Disconnecting at French Beach

We recently spent a nice weekend camping at French Beach Provincial Park, a little out-of-the-way campground on a lonely stretch of beach between Victoria and Port Renfrew, on Vancouver Island. The beach itself is a typical West Coast mix of cobblestone and sand, and the water is FREEZING! That doesn’t seem to stop my ever-adventurous children. I’m convinced that small kids are incapable of feeling the cold. Or maybe they aren’t yet human? That could explain so many other things…

One of the best things about camping at French Beach, other than the quiet, and the beach itself, is not having access to the internet. There is no cell service, no WiFi, no connectivity at all. When we arrive at the campground, we switch our phones to “Airplane Mode”, and now all we have are compact cameras!

Disconnecting from the world has appeal for many people who can often feel over-stimulated and information-overloaded. We use our hand-held devices like they are an appendage; we need to have the sensation of connectedness with the rest of the world. We will often feel the need to share the moments of our day with our friends via social media. Or we experience an overwhelming urge to watch the latest cute cat video. We talk about the need to disconnect, to re-connect with our selves, to become a human “being” again, to move away from living as a human “doing“.

Relishing in the disconnection
Relishing in the disconnection

But in reality, how many of us can do it? How many of us can put down our phones, turn off our electronic devices and disconnect from our WiFi hotspots? Is it really that easy to just disconnect?

Personally, I found that being disconnected at French Beach Provincial Park brought up some apprehension. Sneaky little thoughts intruded on my quietude. “Is the cat okay?” “Is our house alright?” “Is there something happening in the world I should know about?” “Did someone post a newer and cuter cat video?”

Our children don’t concern themselves with the electronic distractions, and for that I am constantly grateful. For them, the camping experience is a hundred times better than Minecraft or a Disney princess. For them, being connected means hanging with us and their new friends they inevitably meet, connected to the environment, connected to the real world around them. And they are always willing to remind me to disconnect.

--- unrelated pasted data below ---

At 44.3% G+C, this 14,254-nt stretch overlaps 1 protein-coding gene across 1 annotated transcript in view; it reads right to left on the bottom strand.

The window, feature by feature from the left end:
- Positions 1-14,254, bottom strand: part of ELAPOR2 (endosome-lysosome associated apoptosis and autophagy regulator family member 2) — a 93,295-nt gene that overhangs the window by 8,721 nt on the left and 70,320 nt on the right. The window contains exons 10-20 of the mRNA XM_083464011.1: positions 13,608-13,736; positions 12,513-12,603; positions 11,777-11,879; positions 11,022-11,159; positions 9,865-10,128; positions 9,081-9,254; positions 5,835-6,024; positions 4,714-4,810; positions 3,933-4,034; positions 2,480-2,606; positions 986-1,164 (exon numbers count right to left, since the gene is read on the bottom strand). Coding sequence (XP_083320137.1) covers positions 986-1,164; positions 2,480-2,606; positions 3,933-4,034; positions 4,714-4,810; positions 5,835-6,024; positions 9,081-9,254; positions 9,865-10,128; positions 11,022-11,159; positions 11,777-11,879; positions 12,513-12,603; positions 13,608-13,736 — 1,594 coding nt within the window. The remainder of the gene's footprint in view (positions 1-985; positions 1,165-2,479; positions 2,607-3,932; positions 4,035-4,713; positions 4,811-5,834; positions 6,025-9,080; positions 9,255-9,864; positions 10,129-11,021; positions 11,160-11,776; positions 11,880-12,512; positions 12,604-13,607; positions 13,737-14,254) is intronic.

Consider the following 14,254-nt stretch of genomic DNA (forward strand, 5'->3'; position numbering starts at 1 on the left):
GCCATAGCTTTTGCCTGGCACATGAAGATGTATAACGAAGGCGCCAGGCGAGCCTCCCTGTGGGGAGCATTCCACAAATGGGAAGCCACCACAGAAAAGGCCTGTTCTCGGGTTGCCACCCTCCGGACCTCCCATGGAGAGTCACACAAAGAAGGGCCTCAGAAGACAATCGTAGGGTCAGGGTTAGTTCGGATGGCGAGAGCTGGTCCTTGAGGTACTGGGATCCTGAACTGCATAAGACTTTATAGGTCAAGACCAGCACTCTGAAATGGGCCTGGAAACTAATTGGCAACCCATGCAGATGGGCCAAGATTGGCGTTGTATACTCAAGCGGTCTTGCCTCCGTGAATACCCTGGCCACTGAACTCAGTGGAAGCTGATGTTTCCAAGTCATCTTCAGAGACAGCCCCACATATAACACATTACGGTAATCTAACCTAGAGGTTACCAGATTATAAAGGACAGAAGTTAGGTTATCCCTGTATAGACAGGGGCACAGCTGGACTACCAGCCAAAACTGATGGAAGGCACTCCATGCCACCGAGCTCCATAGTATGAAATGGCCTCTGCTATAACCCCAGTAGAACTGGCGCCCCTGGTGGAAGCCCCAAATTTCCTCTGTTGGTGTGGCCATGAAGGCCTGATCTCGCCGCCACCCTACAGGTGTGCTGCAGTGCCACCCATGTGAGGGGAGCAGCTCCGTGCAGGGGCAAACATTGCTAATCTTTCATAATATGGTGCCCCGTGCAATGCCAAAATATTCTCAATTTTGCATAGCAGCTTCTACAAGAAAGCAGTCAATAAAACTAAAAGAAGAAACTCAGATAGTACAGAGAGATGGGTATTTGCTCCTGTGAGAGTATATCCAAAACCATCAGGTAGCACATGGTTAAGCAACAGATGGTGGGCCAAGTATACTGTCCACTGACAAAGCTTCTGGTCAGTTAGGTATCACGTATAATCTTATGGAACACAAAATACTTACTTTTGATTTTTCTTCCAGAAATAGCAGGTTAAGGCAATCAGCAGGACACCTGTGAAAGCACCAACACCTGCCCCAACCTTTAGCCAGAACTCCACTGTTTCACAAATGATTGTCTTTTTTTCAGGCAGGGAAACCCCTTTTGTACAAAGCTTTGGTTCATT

We talked about the importance of being still with our children. Most kids today are so connected they have no idea how to just sit and watch the ocean. Or lie in a meadow and watch clouds. It can sometimes be a challenge for our own kids, but they typically don’t have access to electronics when we are away camping. They find other ways to be distracted, like playing in the forest, riding their bikes, body surfing in near-freezing water, or parkour on the rocks and logs at the beach. And while these activities are not exactly being still, these are good distractions. Another form of “being”, kid-style.

Stepping lightly on the French Beach parkour course
Stepping lightly on the French Beach parkour course

As I write this (with pen and paper), Beth-Rose is sitting on a blanket all bundled in fleece after body-surfing in 60 degree water. She’s drawing, hunched over, in Heather’s sketchbook. Zachary is cuddling in Heather’s arms and watching the surf crash along the shore. This is being. This is disconnected. This feels right. And my apprehension is gone.

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One thought on “Disconnecting at French Beach

  1. It was definitely better on the logs floating in the water. I actually fell in into waist deep water! I do just love camping in the woods on a nice beach!⛺️

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